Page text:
I've heard java files can pose a significant security risk due to vulnerabilities. Is it possible for these java files to infect a computer with malware if they are never run?

In my case, I am downloading plugins for my Minecraft server running on my Raspberry Pi (a small project I'm quite proud about). There is always the possibility for one of those plugins to contain some sort of malicious code. Is it possible for the java file to infect my main computer simply by passing through "Downloads" and then getting copied through sftp to my Raspberry Pi?

  • 1
    No, but you should upload them to Virus Total as an additional security measure
    – user163495
    Dec 24, 2020 at 19:57

2 Answers 2


Unless a file is somehow auto-executed or otherwise opened by your system, it is not possible for malicious code to run.


Edit: In your "Downloads", there is nothing particularly special about Java files as opposed to those of similar type and origin. The question asked is more general than the specific case elaborated, and there are general issues to be aware of.

Although I have no experience of Minecraft, security guidelines will typically state that there shouldn't be any potentially malicious code on the machine. There is a long history of one vulnerability allowing a file to be placed at a guessable location on a file system and another vulnerability allowing execution. Even in the old JRE it turned out that stray demo code in the Java Class Library could be executed, and as library classes would have full privileges.

How possibly could the code be executed.

  • Code executed as part of the installer.
  • Reflection using untrusted sources (this is the main reason why Java Serialisation and similar systems that copied Modula-3 are so bad). You don't even need to run a constructor or method to execute code.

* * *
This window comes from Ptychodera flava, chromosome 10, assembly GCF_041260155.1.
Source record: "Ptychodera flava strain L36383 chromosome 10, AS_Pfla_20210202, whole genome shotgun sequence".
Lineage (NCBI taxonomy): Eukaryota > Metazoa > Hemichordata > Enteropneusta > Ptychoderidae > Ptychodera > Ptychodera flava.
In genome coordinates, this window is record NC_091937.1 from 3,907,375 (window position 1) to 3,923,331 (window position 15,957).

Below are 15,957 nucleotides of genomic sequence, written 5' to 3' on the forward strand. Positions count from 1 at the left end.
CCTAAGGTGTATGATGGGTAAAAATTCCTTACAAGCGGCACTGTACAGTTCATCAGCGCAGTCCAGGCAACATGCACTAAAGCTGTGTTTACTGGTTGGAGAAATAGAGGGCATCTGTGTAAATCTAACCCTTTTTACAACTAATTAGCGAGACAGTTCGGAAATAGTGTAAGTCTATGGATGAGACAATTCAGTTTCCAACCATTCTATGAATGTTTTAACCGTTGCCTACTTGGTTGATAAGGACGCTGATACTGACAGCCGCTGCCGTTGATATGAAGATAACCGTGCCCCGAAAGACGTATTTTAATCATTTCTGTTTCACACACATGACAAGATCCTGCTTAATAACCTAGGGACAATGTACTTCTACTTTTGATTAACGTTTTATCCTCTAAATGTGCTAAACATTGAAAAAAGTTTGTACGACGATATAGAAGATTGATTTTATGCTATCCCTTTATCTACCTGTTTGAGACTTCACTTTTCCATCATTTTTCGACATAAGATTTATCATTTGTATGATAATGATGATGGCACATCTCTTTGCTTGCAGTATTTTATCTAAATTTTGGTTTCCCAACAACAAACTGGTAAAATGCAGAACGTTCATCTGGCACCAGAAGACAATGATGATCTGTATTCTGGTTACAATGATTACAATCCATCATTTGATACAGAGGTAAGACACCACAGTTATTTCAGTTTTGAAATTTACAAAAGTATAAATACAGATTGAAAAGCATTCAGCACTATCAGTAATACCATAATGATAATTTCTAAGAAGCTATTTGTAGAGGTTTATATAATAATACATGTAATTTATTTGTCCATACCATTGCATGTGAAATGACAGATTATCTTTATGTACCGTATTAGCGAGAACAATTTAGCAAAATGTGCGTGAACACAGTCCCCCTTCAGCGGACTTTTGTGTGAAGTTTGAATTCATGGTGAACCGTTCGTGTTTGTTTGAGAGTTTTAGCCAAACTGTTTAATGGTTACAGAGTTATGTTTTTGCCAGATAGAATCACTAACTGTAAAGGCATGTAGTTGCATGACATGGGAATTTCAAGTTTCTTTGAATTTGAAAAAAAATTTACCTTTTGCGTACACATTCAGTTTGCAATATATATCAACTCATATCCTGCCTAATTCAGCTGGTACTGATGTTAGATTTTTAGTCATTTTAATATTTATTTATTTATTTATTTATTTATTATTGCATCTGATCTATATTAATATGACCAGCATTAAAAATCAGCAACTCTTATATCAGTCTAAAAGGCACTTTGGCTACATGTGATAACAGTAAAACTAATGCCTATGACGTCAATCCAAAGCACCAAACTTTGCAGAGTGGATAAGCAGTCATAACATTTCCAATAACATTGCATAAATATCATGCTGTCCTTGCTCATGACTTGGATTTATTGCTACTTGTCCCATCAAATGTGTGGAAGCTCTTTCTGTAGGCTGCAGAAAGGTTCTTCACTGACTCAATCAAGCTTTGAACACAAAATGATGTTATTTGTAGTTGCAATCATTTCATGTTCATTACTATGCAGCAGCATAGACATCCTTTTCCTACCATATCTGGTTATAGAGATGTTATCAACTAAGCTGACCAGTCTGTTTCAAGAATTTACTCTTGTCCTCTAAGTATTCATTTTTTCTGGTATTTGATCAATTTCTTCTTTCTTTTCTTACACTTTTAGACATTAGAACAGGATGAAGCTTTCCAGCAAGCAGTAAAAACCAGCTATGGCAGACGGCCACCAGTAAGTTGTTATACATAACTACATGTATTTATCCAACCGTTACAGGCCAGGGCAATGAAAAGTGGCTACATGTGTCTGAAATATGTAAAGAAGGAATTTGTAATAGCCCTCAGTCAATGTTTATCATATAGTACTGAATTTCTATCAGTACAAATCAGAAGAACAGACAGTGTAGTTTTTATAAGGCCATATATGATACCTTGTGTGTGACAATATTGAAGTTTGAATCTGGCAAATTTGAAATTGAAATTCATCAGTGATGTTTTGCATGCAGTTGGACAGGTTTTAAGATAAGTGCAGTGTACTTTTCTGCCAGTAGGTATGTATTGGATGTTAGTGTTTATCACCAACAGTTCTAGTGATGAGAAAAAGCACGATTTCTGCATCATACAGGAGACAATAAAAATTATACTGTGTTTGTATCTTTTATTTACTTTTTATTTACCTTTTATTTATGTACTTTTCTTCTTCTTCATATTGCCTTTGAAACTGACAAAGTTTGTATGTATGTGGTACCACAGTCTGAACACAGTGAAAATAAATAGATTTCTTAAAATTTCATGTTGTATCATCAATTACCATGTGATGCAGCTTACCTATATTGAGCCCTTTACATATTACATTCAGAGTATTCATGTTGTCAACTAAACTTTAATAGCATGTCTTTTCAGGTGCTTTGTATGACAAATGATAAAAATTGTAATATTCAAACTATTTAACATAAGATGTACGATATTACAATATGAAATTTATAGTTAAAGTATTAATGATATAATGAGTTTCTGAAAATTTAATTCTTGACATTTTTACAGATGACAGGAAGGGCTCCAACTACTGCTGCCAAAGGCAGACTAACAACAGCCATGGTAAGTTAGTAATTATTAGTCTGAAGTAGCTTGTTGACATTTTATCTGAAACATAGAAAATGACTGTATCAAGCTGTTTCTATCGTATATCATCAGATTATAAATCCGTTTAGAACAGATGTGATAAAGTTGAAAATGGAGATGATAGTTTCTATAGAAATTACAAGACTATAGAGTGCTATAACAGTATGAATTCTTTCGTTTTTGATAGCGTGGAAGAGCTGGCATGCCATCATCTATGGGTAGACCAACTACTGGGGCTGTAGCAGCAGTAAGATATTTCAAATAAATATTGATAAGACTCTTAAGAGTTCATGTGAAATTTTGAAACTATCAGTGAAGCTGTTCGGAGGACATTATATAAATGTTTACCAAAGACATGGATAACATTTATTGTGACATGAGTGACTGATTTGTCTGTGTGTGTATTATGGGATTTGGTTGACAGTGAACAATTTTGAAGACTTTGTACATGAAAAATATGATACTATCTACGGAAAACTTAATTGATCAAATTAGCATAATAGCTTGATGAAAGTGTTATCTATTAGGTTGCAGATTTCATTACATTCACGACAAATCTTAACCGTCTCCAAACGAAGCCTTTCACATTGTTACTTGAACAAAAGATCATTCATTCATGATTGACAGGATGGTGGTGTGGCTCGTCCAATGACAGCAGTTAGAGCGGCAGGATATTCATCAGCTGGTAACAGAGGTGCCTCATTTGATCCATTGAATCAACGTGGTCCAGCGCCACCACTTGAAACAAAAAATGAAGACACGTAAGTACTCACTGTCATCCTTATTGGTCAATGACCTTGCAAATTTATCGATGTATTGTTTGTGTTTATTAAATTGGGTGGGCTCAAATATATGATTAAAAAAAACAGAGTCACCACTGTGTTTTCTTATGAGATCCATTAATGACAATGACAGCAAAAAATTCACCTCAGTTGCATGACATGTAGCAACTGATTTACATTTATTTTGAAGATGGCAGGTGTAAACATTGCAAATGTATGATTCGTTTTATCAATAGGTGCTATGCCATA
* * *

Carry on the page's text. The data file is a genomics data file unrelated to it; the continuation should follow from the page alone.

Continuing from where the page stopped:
• Injection (i.e. parsing or printing) errors into command strings.
  • Deliberate name collisions.
  • Some other way I've not thought of - use your imagination.

There have been specific problems with jar files. The ZIP file format has no knowledge of hierarchy, which has lead to directory traversal attacks by starting file names with "../../../../". Many systems pass ZIP with zlib which is not memory safe - even when you think all the memory bugs have been found you can be surprised by another. ZIP files have many uses and other programs may ignore the file extension. ZIP files are typically read from the end (they are an archive format, so the offsets aren't known a priori), which in the past has led to a different executable file format being prepended to a valid and perhaps signed jar (see Billy Rios' GIFAR).

The moral: An "Ah well! That will do." attitude is not ideal for programming. But as always, you may decide that you'll live with the risks.

  • 1
    While everything you said in this answer is correct, it misses the point entirely.
    – user163495
    Dec 25, 2020 at 20:55

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